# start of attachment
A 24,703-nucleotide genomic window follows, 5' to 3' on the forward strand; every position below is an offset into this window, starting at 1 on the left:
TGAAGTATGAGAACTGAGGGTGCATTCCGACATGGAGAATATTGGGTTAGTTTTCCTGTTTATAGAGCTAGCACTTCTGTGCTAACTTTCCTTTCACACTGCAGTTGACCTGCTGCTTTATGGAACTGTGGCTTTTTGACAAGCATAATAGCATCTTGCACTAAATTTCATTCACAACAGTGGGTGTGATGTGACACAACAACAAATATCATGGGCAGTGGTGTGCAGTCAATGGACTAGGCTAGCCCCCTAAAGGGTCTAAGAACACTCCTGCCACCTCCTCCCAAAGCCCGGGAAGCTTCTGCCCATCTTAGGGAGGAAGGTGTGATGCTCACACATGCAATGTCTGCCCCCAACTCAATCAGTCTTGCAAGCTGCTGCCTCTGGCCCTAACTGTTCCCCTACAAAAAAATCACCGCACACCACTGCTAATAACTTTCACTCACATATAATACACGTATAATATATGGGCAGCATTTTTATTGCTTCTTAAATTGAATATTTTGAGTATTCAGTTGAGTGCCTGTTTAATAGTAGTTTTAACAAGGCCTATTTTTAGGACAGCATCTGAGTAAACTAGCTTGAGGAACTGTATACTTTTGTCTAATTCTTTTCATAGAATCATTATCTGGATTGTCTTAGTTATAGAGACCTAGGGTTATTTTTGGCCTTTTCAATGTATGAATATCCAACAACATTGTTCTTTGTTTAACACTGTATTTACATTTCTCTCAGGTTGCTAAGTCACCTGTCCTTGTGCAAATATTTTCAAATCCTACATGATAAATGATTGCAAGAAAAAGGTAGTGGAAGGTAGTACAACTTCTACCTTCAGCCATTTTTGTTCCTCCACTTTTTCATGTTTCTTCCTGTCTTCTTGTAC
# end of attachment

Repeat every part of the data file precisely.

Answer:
A 24,703-nucleotide genomic window follows, 5' to 3' on the forward strand; every position below is an offset into this window, starting at 1 on the left:
TGAAGTATGAGAACTGAGGGTGCATTCCGACATGGAGAATATTGGGTTAGTTTTCCTGTTTATAGAGCTAGCACTTCTGTGCTAACTTTCCTTTCACACTGCAGTTGACCTGCTGCTTTATGGAACTGTGGCTTTTTGACAAGCATAATAGCATCTTGCACTAAATTTCATTCACAACAGTGGGTGTGATGTGACACAACAACAAATATCATGGGCAGTGGTGTGCAGTCAATGGACTAGGCTAGCCCCCTAAAGGGTCTAAGAACACTCCTGCCACCTCCTCCCAAAGCCCGGGAAGCTTCTGCCCATCTTAGGGAGGAAGGTGTGATGCTCACACATGCAATGTCTGCCCCCAACTCAATCAGTCTTGCAAGCTGCTGCCTCTGGCCCTAACTGTTCCCCTACAAAAAAATCACCGCACACCACTGCTAATAACTTTCACTCACATATAATACACGTATAATATATGGGCAGCATTTTTATTGCTTCTTAAATTGAATATTTTGAGTATTCAGTTGAGTGCCTGTTTAATAGTAGTTTTAACAAGGCCTATTTTTAGGACAGCATCTGAGTAAACTAGCTTGAGGAACTGTATACTTTTGTCTAATTCTTTTCATAGAATCATTATCTGGATTGTCTTAGTTATAGAGACCTAGGGTTATTTTTGGCCTTTTCAATGTATGAATATCCAACAACATTGTTCTTTGTTTAACACTGTATTTACATTTCTCTCAGGTTGCTAAGTCACCTGTCCTTGTGCAAATATTTTCAAATCCTACATGATAAATGATTGCAAGAAAAAGGTAGTGGAAGGTAGTACAACTTCTACCTTCAGCCATTTTTGTTCCTCCACTTTTTCATGTTTCTTCCTGTCTTCTTGTAC